The Lady (1925 film)

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The Lady
The Lady (1925) - 1.jpg
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Directed by Frank Borzage
Produced by  Norma Talmadge
  Joseph Schenck
Written by Frances Marion (scenario)
Based onThe Lady
by Martin Brown
Starring  Wallace MacDonald
  Norma Talmadge
Cinematography Tony Gaudio
Distributed by First National Pictures
Release date
 January 25, 1925 (New York City premiere)
 February 8, 1925 (nationwide)
Running time
8 reels; 7,357 feet
CountryUnited States
Language Silent (English intertitles)

The Lady is a 1925 American silent drama film starring Norma Talmadge and directed by Frank Borzage. [1] Talmadge's own production company produced the film with distribution by First National Pictures.



A young woman marries the wastrel son of a British aristocrat. Her husband, who has been disinherited by his father, loses what little money he has left gambling in casinos and then dies, leaving her penniless and with an infant son. When her former father-in-law tries to get custody of the child, she leaves him with a couple she trusts, but when she later goes to reclaim her son, she cannot find the people she left him with.



Still with Norma Talmadge and Wallace MacDonald Norma Talmadge and Wallace MacDonald in The Lady 01.jpg
Still with Norma Talmadge and Wallace MacDonald

Like many of Talmadge's silent films of the 1920s The Lady is derived from a stage play. The play, The Lady, ran on Broadway from December 4, 1923 to February 1924 at Charles Frohman's Empire Theatre. It was produced by A. H. Woods. Mary Nash played Talmadge's part of Polly Pearl and Elizabeth Risdon played Fanny Le Clare which in the film was played by Doris Lloyd. Also in the cast was child actor Junior Durkin soon to find bigger fame in films. [2]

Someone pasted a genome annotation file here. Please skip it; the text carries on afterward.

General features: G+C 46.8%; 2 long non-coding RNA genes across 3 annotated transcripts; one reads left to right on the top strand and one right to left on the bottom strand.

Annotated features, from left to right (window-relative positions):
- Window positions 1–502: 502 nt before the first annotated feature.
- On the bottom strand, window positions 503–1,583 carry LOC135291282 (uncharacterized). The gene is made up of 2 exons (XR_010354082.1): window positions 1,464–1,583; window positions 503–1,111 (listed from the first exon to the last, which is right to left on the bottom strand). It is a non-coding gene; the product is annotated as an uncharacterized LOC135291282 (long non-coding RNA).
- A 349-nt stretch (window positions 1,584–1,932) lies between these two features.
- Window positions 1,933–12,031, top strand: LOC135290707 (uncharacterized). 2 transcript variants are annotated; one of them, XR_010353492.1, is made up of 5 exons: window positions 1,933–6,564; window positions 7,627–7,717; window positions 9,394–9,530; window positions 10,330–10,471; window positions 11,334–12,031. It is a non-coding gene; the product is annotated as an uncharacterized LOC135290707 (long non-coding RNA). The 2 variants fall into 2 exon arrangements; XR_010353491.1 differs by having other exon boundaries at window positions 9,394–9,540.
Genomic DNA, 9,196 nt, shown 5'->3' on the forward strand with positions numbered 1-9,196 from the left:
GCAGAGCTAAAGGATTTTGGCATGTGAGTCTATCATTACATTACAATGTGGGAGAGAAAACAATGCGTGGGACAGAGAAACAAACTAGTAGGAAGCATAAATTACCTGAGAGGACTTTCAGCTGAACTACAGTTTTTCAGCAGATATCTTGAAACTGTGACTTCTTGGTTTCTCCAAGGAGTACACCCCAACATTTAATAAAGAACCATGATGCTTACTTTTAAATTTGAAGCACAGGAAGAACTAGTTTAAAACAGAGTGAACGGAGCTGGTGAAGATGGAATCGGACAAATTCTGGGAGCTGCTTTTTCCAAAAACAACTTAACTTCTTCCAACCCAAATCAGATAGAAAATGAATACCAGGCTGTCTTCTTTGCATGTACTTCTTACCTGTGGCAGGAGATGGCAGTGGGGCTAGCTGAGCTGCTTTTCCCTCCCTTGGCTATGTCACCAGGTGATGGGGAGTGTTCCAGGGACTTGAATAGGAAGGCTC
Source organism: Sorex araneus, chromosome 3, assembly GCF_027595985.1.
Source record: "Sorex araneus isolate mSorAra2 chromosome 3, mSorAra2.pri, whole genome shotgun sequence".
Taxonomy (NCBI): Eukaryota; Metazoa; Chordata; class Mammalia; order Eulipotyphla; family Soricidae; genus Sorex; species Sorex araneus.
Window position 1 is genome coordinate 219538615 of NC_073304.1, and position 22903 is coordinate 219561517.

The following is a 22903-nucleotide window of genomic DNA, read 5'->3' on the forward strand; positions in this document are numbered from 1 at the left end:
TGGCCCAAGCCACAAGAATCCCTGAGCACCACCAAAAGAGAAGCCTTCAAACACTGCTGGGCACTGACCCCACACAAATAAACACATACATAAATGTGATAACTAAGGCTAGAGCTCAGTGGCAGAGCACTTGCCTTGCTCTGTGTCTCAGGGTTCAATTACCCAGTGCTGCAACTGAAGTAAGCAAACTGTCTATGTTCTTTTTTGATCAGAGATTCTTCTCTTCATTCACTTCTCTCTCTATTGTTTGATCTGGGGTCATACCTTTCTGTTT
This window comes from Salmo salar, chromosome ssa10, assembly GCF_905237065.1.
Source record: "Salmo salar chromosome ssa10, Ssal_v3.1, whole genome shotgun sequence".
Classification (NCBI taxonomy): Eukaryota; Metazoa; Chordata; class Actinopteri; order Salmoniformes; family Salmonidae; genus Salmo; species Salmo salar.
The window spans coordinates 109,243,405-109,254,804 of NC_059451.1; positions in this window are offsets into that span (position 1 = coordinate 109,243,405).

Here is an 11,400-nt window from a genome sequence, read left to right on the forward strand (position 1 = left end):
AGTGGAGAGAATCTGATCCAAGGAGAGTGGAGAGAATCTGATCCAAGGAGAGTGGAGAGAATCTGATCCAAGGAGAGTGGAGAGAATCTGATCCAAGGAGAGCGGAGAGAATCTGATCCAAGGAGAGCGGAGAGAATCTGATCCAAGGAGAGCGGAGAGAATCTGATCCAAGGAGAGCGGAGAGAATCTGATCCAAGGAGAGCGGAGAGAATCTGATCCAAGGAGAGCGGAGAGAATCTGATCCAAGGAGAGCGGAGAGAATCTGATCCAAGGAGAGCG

The Motion Picture Producers and Distributors of America, formed by the film industry in 1922, regulated the content of films through a list of subjects that were to be avoided. While Norma Talmadge portrayed a prostitute in The Lady, this was acceptable under the rules as prostitution was not explicitly barred so long as it was not forced (i.e., white slavery) and aspects of her work was not shown in the film. [3] While staying at the brothel, her work is stated as being limited to being a cabaret singer.


The Lady survives in the U.S. Library of Congress with reel 2 missing. The remaining elements of the film have severe beginning stages of nitrate decomposition making much of the film hard to follow. [1]

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  1. 1 2 Progressive Silent Film List: The Lady at Retrieved January 17, 2011.
  2. The Lady, Broadway play, database
  3. Campbell, Russell (1997). "Prostitution and Film Censorship in the USA" . Screening the Past (2): C/6. Retrieved July 5, 2020.